Overhaul of energy market needed more urgently than clampdown on sale of turf
This week, Environment Minister Eamon Ryan announced plans for new regulations that will ban the “placing on the market, sale or distribution” of turf. Set to come into effect on September 1st, the proposed regulations would allow those with rights to continue to harvest their own turf, but prevent people from selling/giving it to anyone outside of their own dwelling.
The motivations for this turf ban are no mystery; we are all well aware of the disastrous effects fossil fuels cause our planet. However, despite the looming threat of environmental damage, Minister Ryan’s announcements were met with a degree of criticism – particularly from those of us living in rural areas.
There is a considerable gulf between a lot of politicians and rural people when it comes to this issue, presumably due to the fact that many people living in rural areas are totally reliant on solid fuel. This is without even addressing the soaring energy prices we’ve been seeing the past while.
It’s worth noting that this isn’t the first time we’ve seen this type of reaction to environmental practices by those living in rural areas. For example, in 2019, then-Taoiseach Leo Varadkar’s admission that he had reduced his consumption of red meat in order to be more environmentally-friendly, was met with criticism by some in the beef farming industry, with Patrick Kent (then-President of the ICSA) condemning Varadkar for “calling into question the sustainability of Irish beef production”.
There is indeed a conversation to be had about sustainability and rural living. Despite urban areas being responsible for a significant amount of carbon emissions and pollution, it is worth noting that the per capita consumption of key resources is often lower in urban areas than rural ones, due to smaller living and garden spaces, less dependence on cars, and more efficient use of public infrastructure. However, consideration still needs to be given as to how to realistically enact positive environmental changes without significantly disadvantaging everyday people in rural areas.
As mentioned, the issue of turf-cutting is a point of particular contention, given the recent increase in the cost of living and energy prices. Irish people are struggling to heat their homes, and now are faced with having one less affordable option to consider when doing so.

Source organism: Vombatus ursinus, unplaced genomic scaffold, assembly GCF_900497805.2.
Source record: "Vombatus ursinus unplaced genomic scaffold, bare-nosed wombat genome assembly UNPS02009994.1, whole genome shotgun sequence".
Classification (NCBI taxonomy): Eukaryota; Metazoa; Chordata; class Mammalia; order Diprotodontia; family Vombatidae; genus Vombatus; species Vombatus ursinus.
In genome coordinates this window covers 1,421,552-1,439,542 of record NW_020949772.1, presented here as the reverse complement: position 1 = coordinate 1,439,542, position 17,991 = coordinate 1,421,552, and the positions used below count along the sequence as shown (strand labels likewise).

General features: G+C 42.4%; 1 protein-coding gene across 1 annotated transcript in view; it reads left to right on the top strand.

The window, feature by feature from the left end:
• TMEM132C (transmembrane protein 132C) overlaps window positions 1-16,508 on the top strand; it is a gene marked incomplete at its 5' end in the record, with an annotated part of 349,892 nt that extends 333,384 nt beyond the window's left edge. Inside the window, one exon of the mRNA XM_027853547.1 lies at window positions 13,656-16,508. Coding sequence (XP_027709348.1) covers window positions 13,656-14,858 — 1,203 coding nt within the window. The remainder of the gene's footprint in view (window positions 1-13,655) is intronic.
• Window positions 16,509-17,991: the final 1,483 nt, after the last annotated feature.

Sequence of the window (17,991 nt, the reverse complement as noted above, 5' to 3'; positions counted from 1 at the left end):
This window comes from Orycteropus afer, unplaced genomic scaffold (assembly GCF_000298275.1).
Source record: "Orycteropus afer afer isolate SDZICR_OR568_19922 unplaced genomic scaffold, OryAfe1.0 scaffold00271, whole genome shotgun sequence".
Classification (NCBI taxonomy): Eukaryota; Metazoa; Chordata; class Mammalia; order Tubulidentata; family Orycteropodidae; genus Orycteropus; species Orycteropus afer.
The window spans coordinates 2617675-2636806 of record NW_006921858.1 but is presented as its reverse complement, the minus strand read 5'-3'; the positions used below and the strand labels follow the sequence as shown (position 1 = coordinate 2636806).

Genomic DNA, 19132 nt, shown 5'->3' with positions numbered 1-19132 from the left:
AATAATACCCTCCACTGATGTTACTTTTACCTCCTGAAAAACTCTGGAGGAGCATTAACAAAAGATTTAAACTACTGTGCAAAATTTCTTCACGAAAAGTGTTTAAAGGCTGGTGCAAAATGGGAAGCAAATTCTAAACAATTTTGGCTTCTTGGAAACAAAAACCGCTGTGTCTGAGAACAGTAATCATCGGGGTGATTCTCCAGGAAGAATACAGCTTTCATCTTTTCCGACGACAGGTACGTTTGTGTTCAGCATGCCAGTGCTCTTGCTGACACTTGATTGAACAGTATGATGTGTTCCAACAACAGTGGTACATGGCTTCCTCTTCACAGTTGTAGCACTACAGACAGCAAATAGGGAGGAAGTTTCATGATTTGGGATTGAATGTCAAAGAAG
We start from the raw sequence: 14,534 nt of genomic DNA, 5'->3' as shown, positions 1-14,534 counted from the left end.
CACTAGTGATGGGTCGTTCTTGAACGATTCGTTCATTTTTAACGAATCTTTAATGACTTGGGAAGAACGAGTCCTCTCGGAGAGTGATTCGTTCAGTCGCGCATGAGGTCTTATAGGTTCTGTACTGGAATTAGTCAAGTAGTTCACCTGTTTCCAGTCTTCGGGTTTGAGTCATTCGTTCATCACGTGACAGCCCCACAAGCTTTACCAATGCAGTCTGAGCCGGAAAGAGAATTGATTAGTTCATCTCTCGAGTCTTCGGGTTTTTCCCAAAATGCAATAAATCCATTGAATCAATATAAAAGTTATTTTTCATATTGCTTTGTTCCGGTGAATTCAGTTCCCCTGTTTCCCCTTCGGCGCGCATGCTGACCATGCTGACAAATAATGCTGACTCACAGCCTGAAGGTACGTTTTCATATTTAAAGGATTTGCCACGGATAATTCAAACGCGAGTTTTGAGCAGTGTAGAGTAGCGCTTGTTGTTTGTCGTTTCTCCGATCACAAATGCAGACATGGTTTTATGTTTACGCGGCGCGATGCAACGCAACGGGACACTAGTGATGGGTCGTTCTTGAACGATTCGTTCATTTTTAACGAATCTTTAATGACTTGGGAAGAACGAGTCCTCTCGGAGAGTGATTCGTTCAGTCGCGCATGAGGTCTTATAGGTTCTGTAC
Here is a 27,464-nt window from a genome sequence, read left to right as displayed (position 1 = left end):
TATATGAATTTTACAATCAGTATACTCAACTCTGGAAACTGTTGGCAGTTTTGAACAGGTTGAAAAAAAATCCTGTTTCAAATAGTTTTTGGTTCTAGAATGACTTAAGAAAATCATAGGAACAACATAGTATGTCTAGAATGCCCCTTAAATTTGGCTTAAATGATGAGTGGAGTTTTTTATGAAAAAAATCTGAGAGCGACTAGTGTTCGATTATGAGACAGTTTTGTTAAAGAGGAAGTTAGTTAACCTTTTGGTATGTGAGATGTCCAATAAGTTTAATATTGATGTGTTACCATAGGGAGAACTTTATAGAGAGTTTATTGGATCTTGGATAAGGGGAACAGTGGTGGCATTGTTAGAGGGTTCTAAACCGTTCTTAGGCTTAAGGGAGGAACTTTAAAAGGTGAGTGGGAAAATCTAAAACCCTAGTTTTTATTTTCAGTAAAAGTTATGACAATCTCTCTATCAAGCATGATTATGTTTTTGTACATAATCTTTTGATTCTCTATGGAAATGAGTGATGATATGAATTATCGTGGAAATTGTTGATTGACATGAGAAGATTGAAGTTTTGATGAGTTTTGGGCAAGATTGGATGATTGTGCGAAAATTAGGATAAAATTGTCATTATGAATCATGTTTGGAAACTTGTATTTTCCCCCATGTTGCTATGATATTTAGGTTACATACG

Earlier this month, TD Paul Cassidy posted a tweet condemning SSE Airtricity’s 24% increase to the price of their ‘100% green’ electricity, saying: “The cost of wind has not gone up”. Deputy Cassidy’s point here is slightly misguided – all of Ireland’s electricity is fed through the same grid, meaning it’s no surprise SSE customers are also being hit with price increases – but his tweet does inadvertently highlight another issue: the fact that suppliers are able to disingenuously claim to provide ‘100% green energy’.
The nature of the Irish energy market and electricity grid allows for suppliers to market themselves as providing ‘100% renewable energy’. Because Ireland only has the one electricity grid, every household in Ireland feeds from the source. This means that even if you are on a ‘green plan’, a significant portion of the energy you’re supplied may still be generated from fossil fuels.
Irish people – and in the context of this recent mooted turf ban, rural people in particular – are at this point being asked pretty routinely to do their part on an individual level to combat climate change. We’re heeding advice to take shorter showers, take less car journeys, and not overfill the kettle. It goes without saying that this advice isn’t without merit; acts of individual environmental stewardship do make a difference. However, it is very disillusioning to be expected to be a good environmental steward when our energy suppliers are allowed to not be transparent.
I have mentioned it before in a previous column, but I want to echo the sentiment that significant environmental progress will come about by forgoing financial prioritisation and not relying so heavily on the actions of the individual. If we truly want to reach our climate targets, not only must we demand greater transparency from our energy suppliers, but huge investment needs to be put into the grid to make it fit to accommodate large amounts of renewable energy, as well as upfront investment for wind farms, solar panels, etc.
Rural people will be the ones who suffer if our approach to dealing with the environment is heavily reliant on hastily-enacted regulations, when rural areas could well indeed offer lots towards the climate fight. We are at a critical point in the environmental crisis, and I am fully on board with making sustainable changes on a personal level; it’s just difficult to reconcile the onus being put on the individual with the lack of investment and transparency when it comes to renewable energy.
I worry about the knock-on effect an overhaul of the energy market would have on the average consumer (who is struggling already), but surely it would at least have a more significant environmental effect than not being able to lend a neighbour some turf?